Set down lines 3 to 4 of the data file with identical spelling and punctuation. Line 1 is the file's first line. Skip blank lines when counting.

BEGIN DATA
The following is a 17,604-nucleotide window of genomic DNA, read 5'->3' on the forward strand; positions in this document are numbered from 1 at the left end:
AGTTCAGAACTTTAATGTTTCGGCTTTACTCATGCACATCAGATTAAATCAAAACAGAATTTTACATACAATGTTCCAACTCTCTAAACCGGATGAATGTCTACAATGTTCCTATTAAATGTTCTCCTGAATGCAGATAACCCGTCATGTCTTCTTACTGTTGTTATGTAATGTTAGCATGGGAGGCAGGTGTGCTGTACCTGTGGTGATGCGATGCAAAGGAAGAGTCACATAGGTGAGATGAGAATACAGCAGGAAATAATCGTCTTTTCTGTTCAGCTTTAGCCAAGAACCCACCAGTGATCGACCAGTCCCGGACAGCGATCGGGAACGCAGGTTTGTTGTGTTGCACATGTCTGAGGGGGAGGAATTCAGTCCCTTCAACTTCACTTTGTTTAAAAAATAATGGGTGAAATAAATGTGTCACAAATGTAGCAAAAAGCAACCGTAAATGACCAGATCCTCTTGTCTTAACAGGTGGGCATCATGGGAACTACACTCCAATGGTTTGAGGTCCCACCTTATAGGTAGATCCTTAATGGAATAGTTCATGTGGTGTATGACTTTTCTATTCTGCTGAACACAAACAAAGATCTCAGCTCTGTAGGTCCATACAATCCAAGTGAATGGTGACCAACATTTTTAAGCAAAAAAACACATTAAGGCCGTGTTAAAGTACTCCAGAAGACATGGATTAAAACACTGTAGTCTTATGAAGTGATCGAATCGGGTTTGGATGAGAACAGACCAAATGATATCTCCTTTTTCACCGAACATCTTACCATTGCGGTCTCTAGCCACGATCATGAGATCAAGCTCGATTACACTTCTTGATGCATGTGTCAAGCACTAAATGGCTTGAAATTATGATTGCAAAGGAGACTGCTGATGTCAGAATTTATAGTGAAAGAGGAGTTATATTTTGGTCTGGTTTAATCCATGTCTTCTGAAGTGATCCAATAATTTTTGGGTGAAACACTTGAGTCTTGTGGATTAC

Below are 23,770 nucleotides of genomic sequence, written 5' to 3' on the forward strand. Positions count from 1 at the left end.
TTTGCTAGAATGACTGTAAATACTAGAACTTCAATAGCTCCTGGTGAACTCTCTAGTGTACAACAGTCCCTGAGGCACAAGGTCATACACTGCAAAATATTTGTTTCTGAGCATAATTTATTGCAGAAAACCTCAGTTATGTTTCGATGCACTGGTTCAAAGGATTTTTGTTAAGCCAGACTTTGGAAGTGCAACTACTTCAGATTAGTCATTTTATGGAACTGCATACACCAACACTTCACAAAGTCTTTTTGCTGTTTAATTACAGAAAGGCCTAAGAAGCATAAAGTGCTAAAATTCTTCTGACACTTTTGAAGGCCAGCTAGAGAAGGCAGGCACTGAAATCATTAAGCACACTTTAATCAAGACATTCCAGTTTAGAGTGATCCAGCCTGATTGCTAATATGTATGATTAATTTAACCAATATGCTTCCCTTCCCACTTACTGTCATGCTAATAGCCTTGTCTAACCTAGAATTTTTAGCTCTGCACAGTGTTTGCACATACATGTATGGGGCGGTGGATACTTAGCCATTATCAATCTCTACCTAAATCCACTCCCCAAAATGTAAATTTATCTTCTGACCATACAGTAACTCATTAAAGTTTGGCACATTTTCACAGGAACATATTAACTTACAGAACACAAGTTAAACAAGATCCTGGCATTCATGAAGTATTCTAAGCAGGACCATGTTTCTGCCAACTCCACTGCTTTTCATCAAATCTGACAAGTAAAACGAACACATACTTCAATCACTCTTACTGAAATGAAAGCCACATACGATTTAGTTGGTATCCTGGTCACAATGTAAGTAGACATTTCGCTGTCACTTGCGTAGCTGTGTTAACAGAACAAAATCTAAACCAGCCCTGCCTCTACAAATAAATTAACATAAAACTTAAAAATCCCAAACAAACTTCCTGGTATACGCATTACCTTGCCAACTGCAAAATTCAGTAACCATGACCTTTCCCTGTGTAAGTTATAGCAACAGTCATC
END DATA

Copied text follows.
Below are 23,770 nucleotides of genomic sequence, written 5' to 3' on the forward strand. Positions count from 1 at the left end.
TTTGCTAGAATGACTGTAAATACTAGAACTTCAATAGCTCCTGGTGAACTCTCTAGTGTACAACAGTCCCTGAGGCACAAGGTCATACACTGCAAAATATTTGTTTCTGAGCATAATTTATTGCAGAAAACCTCAGTTATGTTTCGATGCACTGGTTCAAAGGATTTTTGTTAAGCCAGACTTTGGAAGTGCAACTACTTCAGATTAGTCATTTTATGGAACTGCATACACCAACACTTCACAAAGTCTTTTTGCTGTTTAATTACAGAAAGGCCTAAGAAGCATAAAGTGCTAAAATTCTTCTGACACTTTTGAAGGCCAGCTAGAGAAGGCAGGCACTGAAATCATTAAGCACACTTTAATCAAGACATTCCAGTTTAGAGTGATCCAGCCTGATTGCTAATATGTATGATTAATTTAACCAATATGCTTCCCTTCCCACTTACTGTCATGCTAATAGCCTTGTCTAACCTAGAATTTTTAGCTCTGCACAGTGTTTGCACATACATGTATGGGGCGGTGGATACTTAGCCATTATCAATCTCTACCTAAATCCACTCCCCAAAATGTAAATTTATCTTCTGACCATACAGTAACTCATTAAAGTTTGGCACATTTTCACAGGAACATATTAACTTACAGAACACAAGTTAAACAAGATCCTGGCATTCATGAAGTATTCTAAGCAGGACCATGTTTCTGCCAACTCCACTGCTTTTCATCAAATCTGACAAGTAAAACGAACACATACTTCAATCACTCTTACTGAAATGAAAGCCACATACGATTTAGTTGGTATCCTGGTCACAATGTAAGTAGACATTTCGCTGTCACTTGCGTAGCTGTGTTAACAGAACAAAATCTAAACCAGCCCTGCCTCTACAAATAAATTAACATAAAACTTAAAAATCCCAAACAAACTTCCTGGTATACGCATTACCTTGCCAACTGCAAAATTCAGTAACCATGACCTTTCCCTGTGTAAGTTATAGCAACAGTCATC